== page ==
Wednesday, October 10, 2007

Tuning in to others

(discard from book ms)

In the autumn of 1985 I lay on my back staring at the sky near the entrance to a cave in Renfrew, Ontario. This spot is busy this time of year with bats preparing to enter the cave to hibernate for the long Canadian winter. It was late dusk, the perfect time to see bats emerging hungry for the evening’s first meal. Directly above me, silhouetted by the darkening sky, was a loudspeaker through which a tape recorder played a two minute playback of prerecorded bat calls, bracketed by a two minute control stimulus of tape recorded silence.

The bats’ response to the bat sounds was astonishing. I saw only a handful of random stragglers during the blank playback, but as soon as the echolocation calls kicked in, the speaker was swarmed. I counted hundreds during the two minute playback.

Why were they drawn to the speaker as if it were a magnet? I speculated that the responding bats were mainly youngsters listening in on other bats to find the best feeding spots. (Another theory is that they are just curious.) Several other playback studies by me and other biologists have documented that bats eavesdrop on the calls of other individuals to identify patches of insects. It’s a bit like choosing a good restaurant by looking to see how many people are eating there.

Fish, it appears, practice a similar art. Juvenile fish tune in to the crackling sounds that emanate from reefs. This cueing allows them to find reef habitats from the open ocean. The snapping of shrimp claws and other sounds distinctive to reefs can be heard up to 20 kilometers away. Scientists discovered this skill by setting up artificial “reefs,” broadcasting sounds recorded from reefs from underwater speakers (Stephen Simpson, Univ of Edinburgh, reported in NewSci, 16 April 2005, vol 186, p 19).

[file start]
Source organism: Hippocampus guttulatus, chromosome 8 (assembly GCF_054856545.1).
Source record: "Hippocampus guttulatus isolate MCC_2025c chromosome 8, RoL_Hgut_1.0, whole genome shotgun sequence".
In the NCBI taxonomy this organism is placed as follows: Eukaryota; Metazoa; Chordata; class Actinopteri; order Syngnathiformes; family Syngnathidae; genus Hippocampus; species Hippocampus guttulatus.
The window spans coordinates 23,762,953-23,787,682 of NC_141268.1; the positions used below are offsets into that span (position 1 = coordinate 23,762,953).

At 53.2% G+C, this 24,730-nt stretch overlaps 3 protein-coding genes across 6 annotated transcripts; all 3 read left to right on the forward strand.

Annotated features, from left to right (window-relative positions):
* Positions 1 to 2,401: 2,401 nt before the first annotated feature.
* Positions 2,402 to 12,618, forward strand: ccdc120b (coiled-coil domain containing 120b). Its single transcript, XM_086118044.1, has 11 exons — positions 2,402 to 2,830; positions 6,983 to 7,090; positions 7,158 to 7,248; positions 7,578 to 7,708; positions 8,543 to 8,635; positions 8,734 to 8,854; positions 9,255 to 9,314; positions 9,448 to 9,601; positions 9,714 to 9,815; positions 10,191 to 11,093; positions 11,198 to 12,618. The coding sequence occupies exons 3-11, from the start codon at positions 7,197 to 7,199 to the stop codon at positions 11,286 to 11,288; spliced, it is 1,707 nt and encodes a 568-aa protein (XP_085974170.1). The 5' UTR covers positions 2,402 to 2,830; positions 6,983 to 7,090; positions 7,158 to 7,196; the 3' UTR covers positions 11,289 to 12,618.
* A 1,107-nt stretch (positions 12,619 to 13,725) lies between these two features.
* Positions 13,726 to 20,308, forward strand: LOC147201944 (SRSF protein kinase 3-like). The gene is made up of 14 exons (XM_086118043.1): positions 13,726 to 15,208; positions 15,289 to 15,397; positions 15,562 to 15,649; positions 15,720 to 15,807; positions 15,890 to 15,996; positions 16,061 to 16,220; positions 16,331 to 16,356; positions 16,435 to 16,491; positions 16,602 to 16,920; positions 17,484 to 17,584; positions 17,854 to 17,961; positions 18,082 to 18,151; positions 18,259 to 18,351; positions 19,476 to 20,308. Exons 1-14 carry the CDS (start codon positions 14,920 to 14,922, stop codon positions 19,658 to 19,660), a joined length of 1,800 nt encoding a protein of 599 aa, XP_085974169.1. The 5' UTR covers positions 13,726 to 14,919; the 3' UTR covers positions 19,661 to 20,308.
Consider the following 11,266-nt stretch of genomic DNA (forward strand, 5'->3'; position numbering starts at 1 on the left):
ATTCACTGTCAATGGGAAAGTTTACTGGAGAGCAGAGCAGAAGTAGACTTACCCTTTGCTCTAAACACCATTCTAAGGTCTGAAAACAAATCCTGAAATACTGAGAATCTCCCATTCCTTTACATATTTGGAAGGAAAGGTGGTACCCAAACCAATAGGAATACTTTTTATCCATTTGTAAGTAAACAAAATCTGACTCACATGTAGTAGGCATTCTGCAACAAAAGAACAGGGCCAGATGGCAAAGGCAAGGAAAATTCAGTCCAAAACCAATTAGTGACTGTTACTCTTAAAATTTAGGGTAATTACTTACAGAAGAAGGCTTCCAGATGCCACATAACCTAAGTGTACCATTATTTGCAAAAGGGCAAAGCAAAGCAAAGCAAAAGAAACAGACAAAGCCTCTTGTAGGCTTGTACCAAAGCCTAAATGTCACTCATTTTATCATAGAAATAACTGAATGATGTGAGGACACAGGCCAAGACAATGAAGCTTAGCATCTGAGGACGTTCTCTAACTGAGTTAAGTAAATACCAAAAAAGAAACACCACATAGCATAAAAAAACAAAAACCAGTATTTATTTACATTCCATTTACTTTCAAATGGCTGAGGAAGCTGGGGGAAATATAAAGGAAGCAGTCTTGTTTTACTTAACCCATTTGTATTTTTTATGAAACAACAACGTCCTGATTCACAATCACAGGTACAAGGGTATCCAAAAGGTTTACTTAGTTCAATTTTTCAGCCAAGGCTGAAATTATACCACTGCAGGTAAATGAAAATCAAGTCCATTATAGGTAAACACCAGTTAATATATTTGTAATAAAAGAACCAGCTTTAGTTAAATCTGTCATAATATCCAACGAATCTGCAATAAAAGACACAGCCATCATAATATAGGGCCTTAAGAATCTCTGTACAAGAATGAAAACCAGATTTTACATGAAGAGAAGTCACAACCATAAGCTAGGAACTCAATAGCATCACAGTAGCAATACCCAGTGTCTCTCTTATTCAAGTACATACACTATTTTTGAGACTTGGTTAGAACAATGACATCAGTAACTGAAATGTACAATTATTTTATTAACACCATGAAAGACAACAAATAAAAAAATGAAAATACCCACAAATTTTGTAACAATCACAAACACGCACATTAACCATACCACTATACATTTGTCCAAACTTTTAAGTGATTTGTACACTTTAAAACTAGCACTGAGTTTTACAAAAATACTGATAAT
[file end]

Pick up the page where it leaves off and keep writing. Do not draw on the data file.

Some bats use the eavesdropping technique to muscle in on someone’s prospective meal. I’ve watched red bats dive-bombing towards a speaker playing the recorded feeding buzzes (rapid pulses made during an assault on a flying insect) of another red bat, just as they will dive after a juicy moth when another bat nearby is buzzing in for the kill (Balcombe & Fenton 1988; Griffin 1958). Such aerial piracy is well known in many bird species, whose daytime activities are more easily observed. It’s a hazardous business—I once watched as a dive bombing red bat miscued and collided with a patch of dirt. Fortunately, it was only a glancing blow and the little spitfire was soon airborne again.


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